# Thread: Trig Help

1. ## Trig Help

Hey Everyone,
First time poster. I just have a couple questions that I was wondering if anyone could help me with (big test tomorrow). Thanks in advance.

1.
Given tan^-1 (x) = u :

a) State the domain of tan^-1 (x)

b) Find the exact value of sin (2tan^-1(5)).

c) Find an algebraic expression in x for f(x)=sin(2tan^-1(x))

2
Solve for x exactly:

a) 2cos^2(x) - sin(x) = 1

b) 2cos(x) + 1 < 0

3. A quadrilateral ABCD with AB=10, BC=10, CD=12 and DA=15, and angle A=50 degrees. Find the area of the quadrilateral.

Thanks again. I'll try to return the favor by answering some others questions at some point.

2. Originally Posted by bluejfr09
1.
Given tan^-1 (x) = u :

a) State the domain of tan^-1 (x)

b) Find the exact value of sin (2tan^-1(5)).

c) Find an algebraic expression in x for f(x)=sin(2tan^-1(x))
a) For the domain we usually look for where x is not defined. So do you know of any values of x where $\displaystyle tan^{-1}(x)$ does not exist?

b)
$\displaystyle sin(2~tan^{-1}(5)) = 2sin(tan^{-1}(5))~cos(tan^{-1}(5))$

Now, sketch a right triangle with hypotenuse of length 1. (We can actually choose any length we like for this. I choose 1 as a standard) and let one of the non-right angles be $\displaystyle \theta$. My typical orientation is that the hypotenuse slopes up and to the right, and my $\displaystyle \theta$ is in the lower left corner. Define $\displaystyle \theta = tan^{-1}(5)$. This means that $\displaystyle tan(\theta) = 5$. So we know that the legs of the right triangle (x and y in an obvious orientation) are related by
$\displaystyle tan(\theta) = \frac{y}{x} = 5 \implies y = 5x$

So the Pythagorean theorem says that
$\displaystyle x^2 + y^2 = 1$

$\displaystyle x^2 + (5x)^2 = 1$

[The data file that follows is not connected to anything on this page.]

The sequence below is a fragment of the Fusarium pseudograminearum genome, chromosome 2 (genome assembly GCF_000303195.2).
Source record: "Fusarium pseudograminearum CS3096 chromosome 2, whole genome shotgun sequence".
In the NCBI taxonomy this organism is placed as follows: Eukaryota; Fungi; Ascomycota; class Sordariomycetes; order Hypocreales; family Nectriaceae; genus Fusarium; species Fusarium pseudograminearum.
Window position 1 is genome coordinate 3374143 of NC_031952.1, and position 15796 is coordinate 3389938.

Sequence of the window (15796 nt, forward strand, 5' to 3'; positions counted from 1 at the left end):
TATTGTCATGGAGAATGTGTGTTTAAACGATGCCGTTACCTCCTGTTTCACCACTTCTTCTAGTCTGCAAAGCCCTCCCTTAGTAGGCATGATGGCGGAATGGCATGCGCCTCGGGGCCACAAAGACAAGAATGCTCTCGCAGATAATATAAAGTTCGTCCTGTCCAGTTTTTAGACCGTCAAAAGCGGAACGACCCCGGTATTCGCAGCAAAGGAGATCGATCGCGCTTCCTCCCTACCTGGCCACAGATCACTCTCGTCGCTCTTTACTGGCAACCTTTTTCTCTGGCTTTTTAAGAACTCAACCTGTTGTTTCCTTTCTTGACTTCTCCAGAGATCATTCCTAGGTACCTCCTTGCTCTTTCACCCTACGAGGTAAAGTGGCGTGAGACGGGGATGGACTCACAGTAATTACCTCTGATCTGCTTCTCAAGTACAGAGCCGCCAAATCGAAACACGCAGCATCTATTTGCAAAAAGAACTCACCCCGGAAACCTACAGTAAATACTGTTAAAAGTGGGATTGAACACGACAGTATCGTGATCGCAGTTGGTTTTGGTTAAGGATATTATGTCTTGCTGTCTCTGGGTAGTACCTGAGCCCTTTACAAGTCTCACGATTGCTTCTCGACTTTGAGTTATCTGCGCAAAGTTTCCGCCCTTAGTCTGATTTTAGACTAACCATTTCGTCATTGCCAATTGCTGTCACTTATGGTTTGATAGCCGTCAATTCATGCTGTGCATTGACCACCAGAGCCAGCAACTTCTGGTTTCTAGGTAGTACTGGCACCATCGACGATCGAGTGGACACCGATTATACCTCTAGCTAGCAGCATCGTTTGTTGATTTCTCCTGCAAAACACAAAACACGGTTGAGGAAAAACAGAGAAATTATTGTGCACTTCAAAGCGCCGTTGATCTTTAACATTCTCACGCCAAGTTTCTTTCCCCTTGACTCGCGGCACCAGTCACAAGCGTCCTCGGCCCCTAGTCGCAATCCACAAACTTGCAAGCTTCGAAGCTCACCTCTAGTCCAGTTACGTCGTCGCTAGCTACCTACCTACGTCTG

$\displaystyle 26x^2 = 1$

$\displaystyle x = \frac{1}{\sqrt{26}} \implies y = \frac{5}{\sqrt{26}}$

So
$\displaystyle sin(tan^{-1}(5)) = sin(\theta) = \frac{5}{\sqrt{26}}$
and
$\displaystyle cos(tan^{-1}(5)) = cos(\theta) = \frac{1}{\sqrt{26}}$

So finally:
$\displaystyle sin(2~tan^{-1}(5)) = 2sin(tan^{-1}(5))~cos(tan^{-1}(5)) = 2 \cdot \frac{5}{\sqrt{26}} \cdot \frac{1}{\sqrt{26}}$

$\displaystyle = \frac{10}{26} = \frac{5}{13}$

c) This is virtually identical to b). In fact, the right triangle is exactly the same, it's just that instead of 5 you have an x. (You'll want to change the variables x and y that I used in the above derivation, of course.)

-Dan

3. Originally Posted by bluejfr09
2
Solve for x exactly:

a) 2cos^2(x) - sin(x) = 1
Probably the best way to tackle a) is to recall that
$\displaystyle cos^2(x) = 1 - sin^2(x)$

Sub this into your equation and you'll have a quadratic in sin(x) that you can solve.

Originally Posted by bluejfr09
b) 2cos(x) + 1 < 0
$\displaystyle cos(x) < -\frac{1}{2}$

The easiest thing to do here would be to graph the function $\displaystyle y = cos(x) + \frac{1}{2}$ and see where it is negative.

-Dan

4. Thank you!